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Journal ArticleDOI

Gun utopias? Firearm access and ownership in Israel and Switzerland

01 Feb 2012-Journal of Public Health Policy (Palgrave Macmillan UK)-Vol. 33, Iss: 1, pp 46-58
TL;DR: Analysis of International Crime Victimization Survey data and translation of laws and original source material finds the United States has more firearms per capita and per household than either country.
Abstract: The 2011 attempted assassination of a US representative renewed the national gun control debate. Gun advocates claim mass-casualty events are mitigated and deterred with three policies: (a) permissive gun laws, (b) widespread gun ownership, (c) and encouragement of armed civilians who can intercept shooters. They cite Switzerland and Israel as exemplars. We evaluate these claims with analysis of International Crime Victimization Survey (ICVS) data and translation of laws and original source material. Swiss and Israeli laws limit firearm ownership and require permit renewal one to four times annually. ICVS analysis finds the United States has more firearms per capita and per household than either country. Switzerland and Israel curtail off-duty soldiers' firearm access to prevent firearm deaths. Suicide among soldiers decreased by 40 per cent after the Israeli army's 2006 reforms. Compared with the United States, Switzerland and Israel have lower gun ownership and stricter gun laws, and their policies discourage personal gun ownership.

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Citations
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Journal ArticleDOI
TL;DR: Psychosocial factors known to be associated with the increased risk of suicidal behavior in general are reviewed and how some of these factors may be especially important in understanding suicide among soldiers are described.
Abstract: Suicide is difficult to predict and prevent and remains a leading cause of death worldwide. Although soldiers historically have had a suicide rate well below that of the general population, the suicide rate among members of the U.S. Army has increased markedly over the past several years and now exceeds that of the general population. This paper reviews psychosocial factors known to be associated with the increased risk of suicidal behavior in general and describes how some of these factors may be especially important in understanding suicide among soldiers. Moving forward, the prevention of suicide requires additional research aimed at: (a) better describing when, where, and among whom suicidal behavior occurs, (b) using exploratory studies to discover new risk and protective factors, (c) developing new methods of predicting suicidal behavior that synthesize information about modifiable risk and protective factors from multiple domains, and (d) understanding the mechanisms and pathways through which suic...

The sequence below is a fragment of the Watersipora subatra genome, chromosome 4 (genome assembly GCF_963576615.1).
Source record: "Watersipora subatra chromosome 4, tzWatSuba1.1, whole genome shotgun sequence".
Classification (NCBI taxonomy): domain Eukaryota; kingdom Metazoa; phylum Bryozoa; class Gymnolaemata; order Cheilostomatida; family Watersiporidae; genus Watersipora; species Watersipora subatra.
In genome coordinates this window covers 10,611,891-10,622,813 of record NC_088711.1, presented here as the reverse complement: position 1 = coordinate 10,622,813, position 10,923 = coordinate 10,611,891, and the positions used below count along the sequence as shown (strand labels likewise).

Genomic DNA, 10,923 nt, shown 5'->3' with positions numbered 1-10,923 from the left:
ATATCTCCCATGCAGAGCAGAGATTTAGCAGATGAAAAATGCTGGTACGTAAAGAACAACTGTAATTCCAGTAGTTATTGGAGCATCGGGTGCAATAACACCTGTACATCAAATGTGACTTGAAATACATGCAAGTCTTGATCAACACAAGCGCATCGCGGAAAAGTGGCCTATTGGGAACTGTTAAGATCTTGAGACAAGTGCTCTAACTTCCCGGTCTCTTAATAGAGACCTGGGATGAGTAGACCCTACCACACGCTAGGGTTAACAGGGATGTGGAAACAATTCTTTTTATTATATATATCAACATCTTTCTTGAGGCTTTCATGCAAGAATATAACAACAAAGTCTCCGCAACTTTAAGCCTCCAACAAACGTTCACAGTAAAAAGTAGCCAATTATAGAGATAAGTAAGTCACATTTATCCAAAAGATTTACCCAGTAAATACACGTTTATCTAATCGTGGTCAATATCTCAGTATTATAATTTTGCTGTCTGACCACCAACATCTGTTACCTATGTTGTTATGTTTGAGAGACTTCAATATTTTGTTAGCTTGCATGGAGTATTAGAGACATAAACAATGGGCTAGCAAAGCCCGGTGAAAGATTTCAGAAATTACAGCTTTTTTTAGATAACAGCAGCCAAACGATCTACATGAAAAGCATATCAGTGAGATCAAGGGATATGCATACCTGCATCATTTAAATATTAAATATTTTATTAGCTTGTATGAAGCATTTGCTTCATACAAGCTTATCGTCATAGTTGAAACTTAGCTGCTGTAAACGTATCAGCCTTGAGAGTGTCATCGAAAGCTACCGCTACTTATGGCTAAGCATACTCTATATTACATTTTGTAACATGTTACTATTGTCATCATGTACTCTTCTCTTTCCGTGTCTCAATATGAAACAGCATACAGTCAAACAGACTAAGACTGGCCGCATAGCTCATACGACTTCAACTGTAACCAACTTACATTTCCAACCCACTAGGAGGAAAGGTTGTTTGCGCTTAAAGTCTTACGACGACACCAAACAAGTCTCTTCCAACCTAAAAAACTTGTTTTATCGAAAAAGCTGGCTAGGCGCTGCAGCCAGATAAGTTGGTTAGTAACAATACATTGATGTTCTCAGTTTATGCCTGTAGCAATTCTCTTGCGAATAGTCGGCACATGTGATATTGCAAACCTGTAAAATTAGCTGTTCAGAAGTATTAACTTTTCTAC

296 citations


Additional excerpts

  • ...In support of this suggestion, suicide among soldiers in the Israeli Army decreased by 40% following reforms in 2006 that decreased soldiers’ access to firearms on weekends (Rosenbaum, 2012)....

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Journal ArticleDOI
TL;DR: The final communications of two mass murderers are analyzed to demonstrate that the forensic psycholinguistic approach may assist in providing an enhanced understanding of the motives, psychopathology, and classification of mass murderers whose offenses can seem similar from a purely behavioral perspective.

35 citations

Journal ArticleDOI
TL;DR: Firearm-related suicide attempt injuries are more common in states with less strict gun laws, and these injuries tend to be associated with a higher mortality, particularly for young adults and suicide-prone populations.

29 citations

Journal ArticleDOI
TL;DR: Leveraging EHR data for spatial and temporal analytics may be a widely applicable strategy for infection control and quality improvement at other institutions and for other infectious diseases.
Abstract: This analysis of the Global Terrorism Database evaluates differences in the use of firearms in terrorist attacks between the United States, Canada, Europe, Australia, and New Zealand.

13 citations

Journal ArticleDOI
TL;DR: Characteristics of violence-related casualties differed significantly among diverse ethnic populations living in the same country, and each population group showed specific attributes regarding injury mechanism, circumstances, severity and hospital utilization.